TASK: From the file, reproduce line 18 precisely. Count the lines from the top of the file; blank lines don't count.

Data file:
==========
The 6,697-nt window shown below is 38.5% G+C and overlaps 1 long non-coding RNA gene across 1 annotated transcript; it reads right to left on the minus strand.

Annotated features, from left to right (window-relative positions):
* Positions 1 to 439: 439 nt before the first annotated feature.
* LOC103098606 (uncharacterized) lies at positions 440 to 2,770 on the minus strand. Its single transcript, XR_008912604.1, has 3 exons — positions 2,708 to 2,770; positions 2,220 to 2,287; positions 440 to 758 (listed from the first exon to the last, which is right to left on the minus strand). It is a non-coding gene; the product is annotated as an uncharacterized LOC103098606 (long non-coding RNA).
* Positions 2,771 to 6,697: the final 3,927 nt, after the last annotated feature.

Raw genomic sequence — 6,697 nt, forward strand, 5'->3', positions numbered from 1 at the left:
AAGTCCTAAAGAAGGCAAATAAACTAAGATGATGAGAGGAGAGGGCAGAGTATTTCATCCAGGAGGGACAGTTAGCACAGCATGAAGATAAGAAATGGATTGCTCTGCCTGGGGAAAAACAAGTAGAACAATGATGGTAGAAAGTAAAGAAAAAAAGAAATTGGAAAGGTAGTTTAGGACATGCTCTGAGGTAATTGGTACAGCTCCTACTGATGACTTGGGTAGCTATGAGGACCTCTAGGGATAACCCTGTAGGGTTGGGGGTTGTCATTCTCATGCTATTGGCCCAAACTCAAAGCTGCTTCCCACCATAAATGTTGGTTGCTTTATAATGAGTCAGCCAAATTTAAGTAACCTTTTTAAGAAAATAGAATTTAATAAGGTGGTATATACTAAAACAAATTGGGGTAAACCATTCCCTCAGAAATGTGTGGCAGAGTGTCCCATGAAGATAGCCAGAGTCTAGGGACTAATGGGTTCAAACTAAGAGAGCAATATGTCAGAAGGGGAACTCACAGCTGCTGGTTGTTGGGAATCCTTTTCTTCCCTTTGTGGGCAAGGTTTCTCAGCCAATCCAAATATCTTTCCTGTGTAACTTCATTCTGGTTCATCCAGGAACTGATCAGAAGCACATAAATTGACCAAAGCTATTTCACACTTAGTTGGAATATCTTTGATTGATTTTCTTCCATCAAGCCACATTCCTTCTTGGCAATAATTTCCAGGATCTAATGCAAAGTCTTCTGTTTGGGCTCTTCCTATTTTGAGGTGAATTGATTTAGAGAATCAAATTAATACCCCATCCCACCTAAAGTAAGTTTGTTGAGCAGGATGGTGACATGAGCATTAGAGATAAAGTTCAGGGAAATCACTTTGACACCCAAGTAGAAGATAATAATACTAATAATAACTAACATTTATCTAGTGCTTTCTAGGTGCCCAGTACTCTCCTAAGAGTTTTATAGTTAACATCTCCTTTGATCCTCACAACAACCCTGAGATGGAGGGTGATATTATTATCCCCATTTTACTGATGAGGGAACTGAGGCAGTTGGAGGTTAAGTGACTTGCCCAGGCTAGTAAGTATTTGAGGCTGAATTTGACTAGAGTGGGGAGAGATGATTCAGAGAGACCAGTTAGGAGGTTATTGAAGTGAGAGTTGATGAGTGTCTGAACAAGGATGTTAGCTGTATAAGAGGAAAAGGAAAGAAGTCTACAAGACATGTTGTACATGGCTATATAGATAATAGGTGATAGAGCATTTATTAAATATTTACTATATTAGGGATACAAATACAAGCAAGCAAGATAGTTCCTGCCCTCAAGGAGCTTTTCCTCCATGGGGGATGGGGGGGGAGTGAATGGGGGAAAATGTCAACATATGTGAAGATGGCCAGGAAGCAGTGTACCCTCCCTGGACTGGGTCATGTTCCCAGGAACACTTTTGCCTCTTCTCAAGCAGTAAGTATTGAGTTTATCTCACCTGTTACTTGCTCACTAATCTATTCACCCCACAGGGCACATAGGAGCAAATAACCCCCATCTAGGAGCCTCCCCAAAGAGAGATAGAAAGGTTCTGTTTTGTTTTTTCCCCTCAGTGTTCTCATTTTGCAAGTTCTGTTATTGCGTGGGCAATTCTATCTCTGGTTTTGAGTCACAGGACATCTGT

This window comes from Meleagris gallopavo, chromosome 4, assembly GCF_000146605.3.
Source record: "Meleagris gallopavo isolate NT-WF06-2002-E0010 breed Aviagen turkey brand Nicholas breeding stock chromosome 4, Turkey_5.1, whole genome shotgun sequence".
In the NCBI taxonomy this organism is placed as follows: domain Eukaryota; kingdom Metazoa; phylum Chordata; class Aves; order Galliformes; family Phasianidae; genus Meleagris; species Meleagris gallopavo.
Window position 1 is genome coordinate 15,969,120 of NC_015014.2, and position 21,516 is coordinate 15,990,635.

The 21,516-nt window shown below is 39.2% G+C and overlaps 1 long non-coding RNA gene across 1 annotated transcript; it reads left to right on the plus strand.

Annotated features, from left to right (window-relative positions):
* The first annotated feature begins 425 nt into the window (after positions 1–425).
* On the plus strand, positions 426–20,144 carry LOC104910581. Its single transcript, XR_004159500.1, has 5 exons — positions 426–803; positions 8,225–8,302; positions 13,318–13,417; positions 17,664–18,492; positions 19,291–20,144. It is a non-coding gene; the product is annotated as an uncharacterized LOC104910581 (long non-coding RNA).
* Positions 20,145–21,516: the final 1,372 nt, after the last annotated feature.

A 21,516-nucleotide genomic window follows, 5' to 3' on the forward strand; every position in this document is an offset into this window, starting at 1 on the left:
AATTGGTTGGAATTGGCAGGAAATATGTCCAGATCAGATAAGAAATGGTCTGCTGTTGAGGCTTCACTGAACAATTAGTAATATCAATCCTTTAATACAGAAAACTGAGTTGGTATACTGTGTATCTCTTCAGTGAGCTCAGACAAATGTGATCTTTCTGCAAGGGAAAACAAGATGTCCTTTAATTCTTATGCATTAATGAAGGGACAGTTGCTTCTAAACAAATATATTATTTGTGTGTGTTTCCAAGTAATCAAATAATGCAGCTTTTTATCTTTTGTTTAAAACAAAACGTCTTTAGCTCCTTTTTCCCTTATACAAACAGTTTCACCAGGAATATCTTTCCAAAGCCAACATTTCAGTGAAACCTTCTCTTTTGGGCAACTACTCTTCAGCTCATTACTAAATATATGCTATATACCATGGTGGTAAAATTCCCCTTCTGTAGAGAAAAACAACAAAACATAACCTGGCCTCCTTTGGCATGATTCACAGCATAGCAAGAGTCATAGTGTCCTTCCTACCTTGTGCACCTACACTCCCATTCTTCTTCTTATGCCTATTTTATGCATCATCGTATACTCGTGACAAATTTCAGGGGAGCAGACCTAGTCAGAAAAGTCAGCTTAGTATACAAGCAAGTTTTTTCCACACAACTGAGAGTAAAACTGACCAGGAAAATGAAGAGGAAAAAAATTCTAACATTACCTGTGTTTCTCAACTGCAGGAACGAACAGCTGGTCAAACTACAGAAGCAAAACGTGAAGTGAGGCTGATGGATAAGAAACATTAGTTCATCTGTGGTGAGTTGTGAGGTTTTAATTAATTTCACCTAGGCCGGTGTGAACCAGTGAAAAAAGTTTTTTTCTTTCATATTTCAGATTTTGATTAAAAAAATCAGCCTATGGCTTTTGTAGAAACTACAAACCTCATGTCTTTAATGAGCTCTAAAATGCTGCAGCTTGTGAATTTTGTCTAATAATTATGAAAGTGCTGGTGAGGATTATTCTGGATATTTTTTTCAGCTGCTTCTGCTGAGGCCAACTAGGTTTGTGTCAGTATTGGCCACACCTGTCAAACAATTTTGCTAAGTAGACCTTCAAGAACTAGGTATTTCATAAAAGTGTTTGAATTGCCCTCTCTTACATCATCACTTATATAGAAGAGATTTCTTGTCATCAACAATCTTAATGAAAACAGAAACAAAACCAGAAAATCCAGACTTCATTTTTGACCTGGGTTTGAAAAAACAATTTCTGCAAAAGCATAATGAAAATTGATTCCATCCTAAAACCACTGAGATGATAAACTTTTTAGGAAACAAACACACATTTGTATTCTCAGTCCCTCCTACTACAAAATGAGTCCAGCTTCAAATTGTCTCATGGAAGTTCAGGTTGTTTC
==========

AATTGGTTGGAATTGGCAGGAAATATGTCCAGATCAGATAAGAAATGGTCTGCTGTTGAGGCTTCACTGAACAATTAGTAATATCAATCCTTTAATACAGAAAACTGAGTTGGTATACTGTGTATCTCTTCAGTGAGCTCAGACAAATGTGATCTTTCTGCAAGGGAAAACAAGATGTCCTTTAATTCTTATGCATTAATGAAGGGACAGTTGCTTCTAAACAAATATATTATTTGTGTGTGTTTCCAAGTAATCAAATAATGCAGCTTTTTATCTTTTGTTTAAAACAAAACGTCTTTAGCTCCTTTTTCCCTTATACAAACAGTTTCACCAGGAATATCTTTCCAAAGCCAACATTTCAGTGAAACCTTCTCTTTTGGGCAACTACTCTTCAGCTCATTACTAAATATATGCTATATACCATGGTGGTAAAATTCCCCTTCTGTAGAGAAAAACAACAAAACATAACCTGGCCTCCTTTGGCATGATTCACAGCATAGCAAGAGTCATAGTGTCCTTCCTACCTTGTGCACCTACACTCCCATTCTTCTTCTTATGCCTATTTTATGCATCATCGTATACTCGTGACAAATTTCAGGGGAGCAGACCTAGTCAGAAAAGTCAGCTTAGTATACAAGCAAGTTTTTTCCACACAACTGAGAGTAAAACTGACCAGGAAAATGAAGAGGAAAAAAATTCTAACATTACCTGTGTTTCTCAACTGCAGGAACGAACAGCTGGTCAAACTACAGAAGCAAAACGTGAAGTGAGGCTGATGGATAAGAAACATTAGTTCATCTGTGGTGAGTTGTGAGGTTTTAATTAATTTCACCTAGGCCGGTGTGAACCAGTGAAAAAAGTTTTTTTCTTTCATATTTCAGATTTTGATTAAAAAAATCAGCCTATGGCTTTTGTAGAAACTACAAACCTCATGTCTTTAATGAGCTCTAAAATGCTGCAGCTTGTGAATTTTGTCTAATAATTATGAAAGTGCTGGTGAGGATTATTCTGGATATTTTTTTCAGCTGCTTCTGCTGAGGCCAACTAGGTTTGTGTCAGTATTGGCCACACCTGTCAAACAATTTTGCTAAGTAGACCTTCAAGAACTAGGTATTTCATAAAAGTGTTTGAATTGCCCTCTCTTACATCATCACTTATATAGAAGAGATTTCTTGTCATCAACAATCTTAATGAAAACAGAAACAAAACCAGAAAATCCAGACTTCATTTTTGACCTGGGTTTGAAAAAACAATTTCTGCAAAAGCATAATGAAAATTGATTCCATCCTAAAACCACTGAGATGATAAACTTTTTAGGAAACAAACACACATTTGTATTCTCAGTCCCTCCTACTACAAAATGAGTCCAGCTTCAAATTGTCTCATGGAAGTTCAGGTTGTTTC